The Long History and Many Uses of Coriander

Coriander seeds and coriander powder

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Coriander can refer to both an herb and a spice. Although the term coriander is used in much of the world in reference to both cilantro leaves and seeds, in the Americas, it generally refers to the dried cilantro seeds which are used as a spice both in whole form and ground. Cilantro leaves and coriander seeds taste very different and cannot be substituted for each other in recipes. 

Coriander seeds are round and tannish brown. They have a bit of a spicy, citrus flavor and are available in the spice aisle of most markets. You will need to pay special attention to the recipe instructions as well as to how the ingredient is listed to determine whether the author intends the seeds or the leaves to be used in the recipe.

History of Coriander

Coriander is one of the oldest herbs and spices on record. Coriander was mentioned in the Bible, and the seeds have been found in ruins dating back to 5000 B.C. Its name comes from the Greek word koris, meaning a stink bug. This is likely a reference to the strong aroma given off by the cilantro plant leaves when they are bruised.

Herbs vs. Spices: What's the Difference?

Herbs are the fresh, leafy part of a plant. Herbs vary greatly in flavor and can be sweet, spicy or savory. Spices come from the seeds, root or bark of the plant and are considered any edible part of the plant, besides the leaf, that can be used for seasoning. Some plants have both. In this case, cilantro refers to the leaves and coriander refers to the seeds.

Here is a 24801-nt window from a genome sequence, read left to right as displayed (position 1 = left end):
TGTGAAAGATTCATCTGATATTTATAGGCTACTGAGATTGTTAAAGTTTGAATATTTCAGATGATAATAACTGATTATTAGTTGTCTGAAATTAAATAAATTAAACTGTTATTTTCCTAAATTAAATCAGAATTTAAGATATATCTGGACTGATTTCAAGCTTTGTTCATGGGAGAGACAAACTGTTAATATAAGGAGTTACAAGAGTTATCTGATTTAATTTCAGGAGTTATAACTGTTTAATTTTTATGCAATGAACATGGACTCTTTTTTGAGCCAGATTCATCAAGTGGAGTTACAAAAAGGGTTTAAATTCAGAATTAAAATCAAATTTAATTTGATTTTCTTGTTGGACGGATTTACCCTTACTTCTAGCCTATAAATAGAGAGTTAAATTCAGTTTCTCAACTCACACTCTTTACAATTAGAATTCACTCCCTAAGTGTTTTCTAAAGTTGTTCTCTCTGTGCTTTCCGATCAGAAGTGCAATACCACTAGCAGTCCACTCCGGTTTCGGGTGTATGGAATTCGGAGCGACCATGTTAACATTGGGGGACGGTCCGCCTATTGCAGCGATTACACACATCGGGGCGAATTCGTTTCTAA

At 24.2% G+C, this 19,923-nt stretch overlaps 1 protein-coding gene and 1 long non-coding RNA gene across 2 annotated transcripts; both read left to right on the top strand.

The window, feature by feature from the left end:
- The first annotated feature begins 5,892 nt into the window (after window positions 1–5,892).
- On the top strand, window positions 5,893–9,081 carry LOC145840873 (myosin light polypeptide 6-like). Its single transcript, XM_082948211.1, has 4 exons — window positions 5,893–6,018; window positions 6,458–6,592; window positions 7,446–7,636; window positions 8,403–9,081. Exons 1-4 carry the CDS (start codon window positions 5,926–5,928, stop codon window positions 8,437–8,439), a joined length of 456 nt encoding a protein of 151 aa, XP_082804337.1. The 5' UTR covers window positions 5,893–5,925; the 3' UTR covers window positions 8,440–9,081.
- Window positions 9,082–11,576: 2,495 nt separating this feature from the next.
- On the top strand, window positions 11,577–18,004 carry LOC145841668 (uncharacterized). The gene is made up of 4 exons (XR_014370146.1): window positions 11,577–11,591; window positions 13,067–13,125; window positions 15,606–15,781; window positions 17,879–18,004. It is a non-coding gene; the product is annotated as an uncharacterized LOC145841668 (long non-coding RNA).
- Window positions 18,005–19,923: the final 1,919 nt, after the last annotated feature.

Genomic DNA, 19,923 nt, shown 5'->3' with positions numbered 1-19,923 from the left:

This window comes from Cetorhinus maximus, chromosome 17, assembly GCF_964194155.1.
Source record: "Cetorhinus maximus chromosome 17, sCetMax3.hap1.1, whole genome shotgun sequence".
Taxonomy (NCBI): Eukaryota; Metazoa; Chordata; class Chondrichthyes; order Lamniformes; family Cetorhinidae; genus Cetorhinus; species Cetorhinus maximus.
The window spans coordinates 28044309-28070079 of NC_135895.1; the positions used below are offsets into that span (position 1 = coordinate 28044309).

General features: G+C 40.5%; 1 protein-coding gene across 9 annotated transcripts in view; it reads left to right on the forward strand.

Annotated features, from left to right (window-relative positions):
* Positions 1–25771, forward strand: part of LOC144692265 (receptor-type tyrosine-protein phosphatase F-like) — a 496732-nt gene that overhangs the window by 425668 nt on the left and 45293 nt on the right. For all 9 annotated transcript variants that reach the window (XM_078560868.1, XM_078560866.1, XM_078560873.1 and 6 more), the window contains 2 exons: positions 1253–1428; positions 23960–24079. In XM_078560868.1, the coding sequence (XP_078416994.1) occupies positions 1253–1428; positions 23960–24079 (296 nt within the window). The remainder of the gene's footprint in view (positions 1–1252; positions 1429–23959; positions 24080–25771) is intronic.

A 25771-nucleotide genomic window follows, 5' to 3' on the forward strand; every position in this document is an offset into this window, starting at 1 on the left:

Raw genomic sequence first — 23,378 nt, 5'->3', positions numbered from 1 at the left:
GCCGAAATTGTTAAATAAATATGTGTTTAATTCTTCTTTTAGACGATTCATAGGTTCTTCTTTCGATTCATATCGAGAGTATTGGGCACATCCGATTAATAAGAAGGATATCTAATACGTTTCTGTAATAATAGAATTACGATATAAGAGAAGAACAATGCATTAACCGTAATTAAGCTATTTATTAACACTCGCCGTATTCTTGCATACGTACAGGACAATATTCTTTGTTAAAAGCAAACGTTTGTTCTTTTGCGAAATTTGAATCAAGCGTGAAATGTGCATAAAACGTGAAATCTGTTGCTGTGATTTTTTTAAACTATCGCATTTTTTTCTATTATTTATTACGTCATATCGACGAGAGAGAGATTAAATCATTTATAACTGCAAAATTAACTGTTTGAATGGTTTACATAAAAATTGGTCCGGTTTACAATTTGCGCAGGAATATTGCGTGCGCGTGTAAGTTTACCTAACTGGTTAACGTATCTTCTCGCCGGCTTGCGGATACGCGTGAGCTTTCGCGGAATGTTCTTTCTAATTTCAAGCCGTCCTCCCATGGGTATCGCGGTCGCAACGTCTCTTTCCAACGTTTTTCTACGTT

The Coriander Plant

Coriander is a member of the parsley (Apiaceae ) family. It's an annual plant that grows on slender green stems. The plant can grow up to three feet tall and the leaves resemble parsley leaves. When coriander flowers, it produces white flowers, with a hint of purple, and round, light brown seeds. These seeds can be harvested and used as spices. Coriander grows as a native plant around the world, including Europe, Asia, Africa and in the Americas. 

Using Coriander and Cilantro

Using coriander is quite different from using cilantro because their flavors and textures are completely different. In general, coriander seeds are toasted before using, and ground coriander is used as a spice to cook things like curry and in baked goods. Cilantro is often used as a garnish or added at the last minute to flavor foods ranging from stir-fries to tacos.

Just like their cooking techniques are different, so are the storage practices of coriander and cilantro. Most coriander is dried and should be kept in an air-tight container at room temperature. Cilantro is typically stored cold, either in the refrigerator or freezer.

The taste of cilantro is described as lemony, tart and citrusy. There is a small portion of people that think cilantro tastes like soap. This can be linked back to a rare gene that detects aldehyde chemicals, that are also present in soap. When cooking for a crowd, a common substitute for cilantro is parsley.